Advancements in mapping and GIS technology have created a new medium for interactive storytelling and reconnecting people to place.
Maps have long been a valuable tool used by journalists to illustrate and enhance written stories. And with new advancements in mapping and GIS technology, the use of maps in the media now has even more potential for engaging with audiences.
Story maps let you combine authoritative maps with narrative text, images, and multimedia content. They make it easy to harness the power of maps and geography to tell your story.
Journalists are already starting to embrace story maps as a powerful new medium that lets them tell engaging stories. And it’s easy, too. There’s absolutely no programming required to build a story map: simply choose the best application template for telling your story and start building it interactively.
Let’s take a look at how some journalists have leveraged the power of story maps to help tell their stories.
Anatomy of an Air Disaster
Indonesia AirAsia Flight 8501 was an Airbus A320-216 flight that went missing en route to Singapore from Surabaya, Indonesia, on 28 December 2014, with 155 passengers and 7 crew on board.
Across the South East Asia region, media outlets used an interactive story map to help readers understand all aspects of the AirAsia Flight 8501 crash and recovery process.
Examining Officer-Involved Shootings in Los Angeles
How frequent are officer-involved shootings in Los Angeles, and do they vary by geography? Because no official database exists, KNBC, the NBC affiliate in Los Angeles, compiled their own data from public record requests, press releases, and news stories. According to their research, police throughout the Los Angeles area have been involved in 644 shootings from 2009 to August 2014.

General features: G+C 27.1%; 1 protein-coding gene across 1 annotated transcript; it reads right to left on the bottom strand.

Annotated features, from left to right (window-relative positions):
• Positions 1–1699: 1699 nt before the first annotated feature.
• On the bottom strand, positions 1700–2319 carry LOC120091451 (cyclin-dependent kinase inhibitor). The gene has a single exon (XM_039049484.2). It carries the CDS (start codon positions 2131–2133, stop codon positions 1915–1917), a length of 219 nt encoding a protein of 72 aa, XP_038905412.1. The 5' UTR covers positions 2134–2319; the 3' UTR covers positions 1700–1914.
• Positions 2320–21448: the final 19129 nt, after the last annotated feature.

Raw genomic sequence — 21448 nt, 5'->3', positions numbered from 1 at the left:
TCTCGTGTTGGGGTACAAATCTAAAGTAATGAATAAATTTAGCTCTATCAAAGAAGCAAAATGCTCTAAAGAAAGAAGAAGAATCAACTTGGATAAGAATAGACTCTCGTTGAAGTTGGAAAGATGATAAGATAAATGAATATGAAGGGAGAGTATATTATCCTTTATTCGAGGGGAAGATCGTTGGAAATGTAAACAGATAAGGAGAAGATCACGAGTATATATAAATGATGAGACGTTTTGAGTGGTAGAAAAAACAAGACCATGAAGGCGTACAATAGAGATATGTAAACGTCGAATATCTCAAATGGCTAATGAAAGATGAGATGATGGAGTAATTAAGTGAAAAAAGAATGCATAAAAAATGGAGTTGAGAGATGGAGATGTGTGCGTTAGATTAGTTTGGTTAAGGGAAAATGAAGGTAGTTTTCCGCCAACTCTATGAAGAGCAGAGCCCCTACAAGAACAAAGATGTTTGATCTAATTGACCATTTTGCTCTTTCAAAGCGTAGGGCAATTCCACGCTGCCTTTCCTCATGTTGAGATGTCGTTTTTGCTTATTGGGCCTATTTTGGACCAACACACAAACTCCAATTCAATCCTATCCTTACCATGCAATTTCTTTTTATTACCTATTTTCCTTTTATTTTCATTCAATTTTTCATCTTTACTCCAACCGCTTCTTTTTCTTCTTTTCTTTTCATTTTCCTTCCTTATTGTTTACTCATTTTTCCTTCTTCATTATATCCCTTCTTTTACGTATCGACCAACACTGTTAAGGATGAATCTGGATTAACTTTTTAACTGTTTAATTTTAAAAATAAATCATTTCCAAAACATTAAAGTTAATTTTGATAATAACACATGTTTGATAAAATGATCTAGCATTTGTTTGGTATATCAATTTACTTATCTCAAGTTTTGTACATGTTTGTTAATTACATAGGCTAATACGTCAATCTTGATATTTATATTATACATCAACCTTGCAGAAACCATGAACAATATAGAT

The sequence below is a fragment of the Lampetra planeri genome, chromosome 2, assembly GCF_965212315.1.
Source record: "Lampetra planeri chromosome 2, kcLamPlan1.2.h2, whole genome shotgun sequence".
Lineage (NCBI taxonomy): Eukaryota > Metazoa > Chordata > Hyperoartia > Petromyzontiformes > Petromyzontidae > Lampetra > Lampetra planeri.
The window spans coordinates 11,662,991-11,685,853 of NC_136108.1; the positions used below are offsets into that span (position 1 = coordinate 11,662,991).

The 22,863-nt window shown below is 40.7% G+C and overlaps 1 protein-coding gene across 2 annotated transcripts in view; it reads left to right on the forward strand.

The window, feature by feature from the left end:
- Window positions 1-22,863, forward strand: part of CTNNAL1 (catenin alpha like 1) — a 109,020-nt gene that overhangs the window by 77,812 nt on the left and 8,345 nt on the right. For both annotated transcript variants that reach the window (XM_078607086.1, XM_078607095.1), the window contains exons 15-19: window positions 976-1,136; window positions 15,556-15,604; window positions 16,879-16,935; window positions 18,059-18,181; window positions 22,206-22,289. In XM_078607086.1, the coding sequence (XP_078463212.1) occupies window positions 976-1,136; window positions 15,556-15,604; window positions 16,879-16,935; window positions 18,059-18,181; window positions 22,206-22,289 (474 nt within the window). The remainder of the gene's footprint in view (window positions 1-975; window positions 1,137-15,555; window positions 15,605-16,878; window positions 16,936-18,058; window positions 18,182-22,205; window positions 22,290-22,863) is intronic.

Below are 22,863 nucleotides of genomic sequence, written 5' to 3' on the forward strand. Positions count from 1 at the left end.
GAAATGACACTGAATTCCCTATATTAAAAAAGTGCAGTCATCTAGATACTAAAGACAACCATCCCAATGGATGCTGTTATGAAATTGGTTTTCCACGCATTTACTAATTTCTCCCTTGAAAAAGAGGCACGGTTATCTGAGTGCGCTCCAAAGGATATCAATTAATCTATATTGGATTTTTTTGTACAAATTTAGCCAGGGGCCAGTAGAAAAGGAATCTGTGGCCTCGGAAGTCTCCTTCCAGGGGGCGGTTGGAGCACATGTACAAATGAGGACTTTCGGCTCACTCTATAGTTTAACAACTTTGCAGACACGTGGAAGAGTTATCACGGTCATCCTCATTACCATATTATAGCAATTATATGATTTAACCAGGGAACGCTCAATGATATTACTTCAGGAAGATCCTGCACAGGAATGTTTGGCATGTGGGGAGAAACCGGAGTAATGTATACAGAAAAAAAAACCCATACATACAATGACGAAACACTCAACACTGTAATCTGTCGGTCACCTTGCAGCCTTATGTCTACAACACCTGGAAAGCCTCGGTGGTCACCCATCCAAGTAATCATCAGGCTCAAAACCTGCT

KNBC’s Officer-Involved Shootings in the Los Angeles Area story map lets you explore the data and see correlations between officer-involved shootings and race, poverty, and crime.
Interactive Map Gives Perspective on Massive Fire
A number of media outlets, including Time Magazine, used an interactive story map to give their readers a more complete picture of the Rim Fire that started near Yosemite National Park in August 2013. The Rim Fire threatened many communities near Yosemite National Park and posed a potential risk to several ranger stations and sequoia groves.
This story map helped people visualize which areas and infrastructure were threatened by the fire, how the fire progressed, and where fires have ravaged the area in the past. The map also shows the location of the O'Shaughnessy Dam and reservoir, which provides water for the San Francisco Bay Area.
The World Almanac of Wealth
Every year, Forbes magazine publishes a list of the world’s billionaires. But in 2014, they did something different with the data: they put it on a map.
Does geography impact net worth? This story map lets you see where the 1,645 individuals on the 2014 Forbes billionaires list reside. You can browse through the numbered tabs to explore the distribution of billionaires by region, and then click on dots on the map to see more information about each billionaire.
Mapping the Radical Islamists’ Bloody Campaign through Iraq
The True Story of the Monuments Men
Coincident with the release of the movie “The Monuments Men,” Smithsonian Magazine published an article about the real story of this desperate effort to save Europe’s artistic and cultural heritage. In addition, a story map was produced by Esri’s story maps team in partnership with the Smithsonian Institution to help readers to better understand these heroic efforts in geographic context.
Olympic Controversies, Scandals, and Stardom
From doping to protests, to the famous “whack heard ‘round the world,” Esri created a story map of 20 historic Olympic moments for use by global media. A number of media outlets, including Al Jazeera, used this story map as part of their coverage of the 2014 Olympics.
Tell Your Story with Story Maps
“We live at a time and in a world in which people can become so glued to their gadgets they forget the place where they are standing,” said Krissy Clark of American Public Media, adding that journalists equipped with the latest mapping tools have “a unique opportunity to reconnect people to place.”
Do you have a story to tell? Learn how you can harness the power of maps to tell yours.